SEA tablet market hits $962M in 2011

SEA tablet market hits $962M in 2011

Summary: More than 1.6 million tablets sold in 2011 in six Southeast Asian countries, bringing market worth to US$962 million, with Android as most popular operating system, research says.

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More than 1.6 million tablets were sold in 2011 across six emerging economies in Southeast Asia (SEA), registering a total US$962 million for the industry, according to figures from GfK Asia, which added that Android was top-selling operating system (OS), accounting for nearly 1.03 million of the tablets sold.

"Tablet sales, which started off on a slower note at the beginning of [2011] has definitely taken off in this part of the world, as reflected by the exponential growth within the year," said Gerard Tan, account director for digital technology at GfK Asia in a statement Wednesday. The six countries surveyed were Indonesia, Malaysia, Cambodia, Thailand, Vietnam, and the Philippines.

While five countries had consistent expansion over each previous quarter, Indonesia saw its unit sales growth nearly double in the fourth quarter last year, surging 97 percent to hit over 245,000, according to GfK Asia. This "steep sales surge" meant that several key manufacturers in Indonesia were successful in stepping up their marketing and distribution efforts nearing the end of last year, Tan explained.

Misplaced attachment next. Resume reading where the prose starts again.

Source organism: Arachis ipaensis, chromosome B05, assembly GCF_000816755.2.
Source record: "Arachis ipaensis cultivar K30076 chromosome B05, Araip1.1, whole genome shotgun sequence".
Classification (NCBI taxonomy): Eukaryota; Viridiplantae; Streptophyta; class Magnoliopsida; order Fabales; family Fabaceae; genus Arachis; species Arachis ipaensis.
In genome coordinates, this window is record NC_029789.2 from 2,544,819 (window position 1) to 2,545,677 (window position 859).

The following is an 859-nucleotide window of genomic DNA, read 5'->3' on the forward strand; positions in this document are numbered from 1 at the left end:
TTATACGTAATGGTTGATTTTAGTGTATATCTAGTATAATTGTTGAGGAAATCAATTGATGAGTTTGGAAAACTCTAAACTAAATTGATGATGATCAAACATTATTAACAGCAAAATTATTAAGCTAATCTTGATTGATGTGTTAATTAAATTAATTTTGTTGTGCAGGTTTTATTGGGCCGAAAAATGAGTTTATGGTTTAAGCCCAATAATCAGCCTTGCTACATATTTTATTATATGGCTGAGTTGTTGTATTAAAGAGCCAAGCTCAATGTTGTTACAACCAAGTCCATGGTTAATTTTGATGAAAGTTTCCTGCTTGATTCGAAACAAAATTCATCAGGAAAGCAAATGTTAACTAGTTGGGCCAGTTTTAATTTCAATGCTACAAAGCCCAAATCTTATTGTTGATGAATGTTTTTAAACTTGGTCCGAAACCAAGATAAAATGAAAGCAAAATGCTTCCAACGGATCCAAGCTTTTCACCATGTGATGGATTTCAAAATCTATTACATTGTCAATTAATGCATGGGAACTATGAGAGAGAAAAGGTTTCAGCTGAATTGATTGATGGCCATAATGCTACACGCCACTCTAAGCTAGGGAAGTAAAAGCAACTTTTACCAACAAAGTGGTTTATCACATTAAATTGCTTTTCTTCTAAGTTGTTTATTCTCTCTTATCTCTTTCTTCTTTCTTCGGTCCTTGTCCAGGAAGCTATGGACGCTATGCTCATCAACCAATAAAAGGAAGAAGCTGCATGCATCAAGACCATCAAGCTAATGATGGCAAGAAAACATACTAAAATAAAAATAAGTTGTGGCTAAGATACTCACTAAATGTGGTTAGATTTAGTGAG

The biggest market for tablets, however, was Malaysia where sales revenue for 2011 totaled US$374 million, it said.

Android for the "long haul"
Google's Android OS was the top-selling tablet OS among the six countries in 2011, accounting for nearly two in every three tablets purchased or about 1.03 million tablets altogether, GfK Asia revealed.

Gfk Asia also noted that Android's strong performance has since continued into 2012, raking in almost US$243 million in sales revenue within the first two months of the year, which grew its market volume to reach 70 percent.

The average price of Android-based tablets in 2011 was around US$531, whereas other OSes hovered at US$676, a "less attractive" price tag that was nearly 30 percent higher, GfK Asia pointed out.

Tan explained that the open source nature of the Android OS meant its tablets were generally priced lower than those running on other OS, and "its greater affordability encourages mass consumer adoption which in turn accelerates further development of its ecosystem".

"The combined muscles of numerous manufacturers have helped proliferate adoption of Android OS in SEA. This is a compelling factor for developers to create more applications to cater to market needs, leading to the tightening of gaps between Android and the reigning market leader," he said.

He added that the "good transparency" of the Android OS "bodes well" for the business vertical industry, where specialized applications can be developed and implemented to improve a company's productivity. "As long as Google continues fine-tuning and improving its Android ecosystem, this OS is here to stay for the long haul," he concluded.

Topics: IT Employment, Hardware, Mobility, Networking, Open Source, Software, Software Development, Tablets

Jamie Yap

About Jamie Yap

Jamie writes about technology, business and the most obvious intersection of the two that is software. Other variegated topics include--in one form or other--cloud, Web 2.0, apps, data, analytics, mobile, services, and the three Es: enterprises, executives and entrepreneurs. In a previous life, she was a writer covering a different but equally serious business called show business.

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